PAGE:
Part 83: Strategies for Threats

//Part 83: Strategies for Threats
Part 83: Strategies for Threats2022-08-21T03:58:04+00:00

Part 83: Strategies for Threats
(Project Risk Management: Plan Risk Responses)

  • How do we deal with Negative Risks (Threats)?
  • There are five strategies to deal with a risk: Escalate, Avoid, Transfer, Mitigate, or Accept
  • The chosen strategy should match the risk’s probability and impact on the project’s objectives
  • Critical risks should be avoided or transferred, while smaller risks can be mitigated or accepted
  • Escalate
    • When the risk exceeds the project’s scope or when the project manager does not have authority to respond, we should escalate the risk
    • Risks are escalated to the program manager, portfolio manager, or another part of our organization
    • The project manager decides who to escalate the risk to
    • The project team stops monitoring a risk after it has been escalated
    • For example, we’re developing an automobile and a rival competitor is suing us for patent infringement.  The project manager has no authority to respond to the lawsuit. This matter might be escalated to the legal department.
  • Avoid
    • When we have a high-probability risk, we can try to avoid the risk
    • We avoid the risk by changing the project’s plans or objectives so that the risk can no longer occur
    • For example, we’re developing an automobile and there is a risk that the vehicle’s air conditioner will catch fire.  We remove the air conditioner from the vehicle.  Our changes eliminate the fire risk.
  • Transfer
    • Impact of the risk and ownership of the response is shifted to a third party
    • This does not eliminate the risk
    • The risk cannot be transferred to another party unless they agree to accept it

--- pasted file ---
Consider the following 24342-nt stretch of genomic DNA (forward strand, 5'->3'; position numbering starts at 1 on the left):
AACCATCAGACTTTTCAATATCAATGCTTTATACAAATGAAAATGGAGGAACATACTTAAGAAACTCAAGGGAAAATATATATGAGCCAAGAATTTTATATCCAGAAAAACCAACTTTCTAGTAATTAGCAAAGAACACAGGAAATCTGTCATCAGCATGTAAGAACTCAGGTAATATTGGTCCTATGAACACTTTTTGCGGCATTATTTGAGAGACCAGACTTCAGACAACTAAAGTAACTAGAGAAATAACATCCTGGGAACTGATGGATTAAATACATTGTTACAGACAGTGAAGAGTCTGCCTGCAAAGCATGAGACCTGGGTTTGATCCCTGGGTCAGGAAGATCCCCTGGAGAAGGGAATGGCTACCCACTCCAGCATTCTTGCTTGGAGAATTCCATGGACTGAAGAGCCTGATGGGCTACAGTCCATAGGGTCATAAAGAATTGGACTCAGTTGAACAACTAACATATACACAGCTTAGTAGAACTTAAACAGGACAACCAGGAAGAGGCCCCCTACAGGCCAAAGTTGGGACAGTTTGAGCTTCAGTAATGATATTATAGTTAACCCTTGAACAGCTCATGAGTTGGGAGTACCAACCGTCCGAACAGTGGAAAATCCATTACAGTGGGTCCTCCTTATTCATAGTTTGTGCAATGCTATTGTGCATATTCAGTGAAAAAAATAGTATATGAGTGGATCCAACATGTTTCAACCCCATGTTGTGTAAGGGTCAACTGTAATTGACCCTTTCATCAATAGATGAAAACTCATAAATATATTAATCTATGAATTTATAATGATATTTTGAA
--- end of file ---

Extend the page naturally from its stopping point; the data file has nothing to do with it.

• Transferring the risk usually costs money
    • Many ways to transfer risks, including insurance, warranties, and contracts
    • In a Cost-Plus contract, the cost risk is transferred to the buyer
    • For example, we’re developing an automobile and there is a risk that the vehicle will catch fire.  Instead of making changes to the design, we obtain an insurance policy to protect us against the potential future recalls and repairs.
  • Mitigate
    • Reduces the probability and/or impact of a risk
    • More effective to reduce the risk before it happens than to wait until it has occurred and attempt to repair the damage
    • Mitigation may require the development of a prototype to test
    • For example, we’re developing an automobile and there is a risk that the vehicle will catch fire.  We test several different designs of the vehicle until we identify the one with the lowest fire risk.  We create a maintenance program and educate our dealers and technicians so that the risk is reduced.
  • Accept
    • Acknowledge the risk and take no action unless it occurs
    • Sometimes it is not possible or cost-effective to use the other strategies
    • In Passive Acceptance, the risk is documented, and nothing else is done.  We check on the risk regularly to make sure it’s probability or impact doesn’t increase
    • In Active Acceptance, we create contingency reserve (time, money, or resources) to deal with the risk in case it happens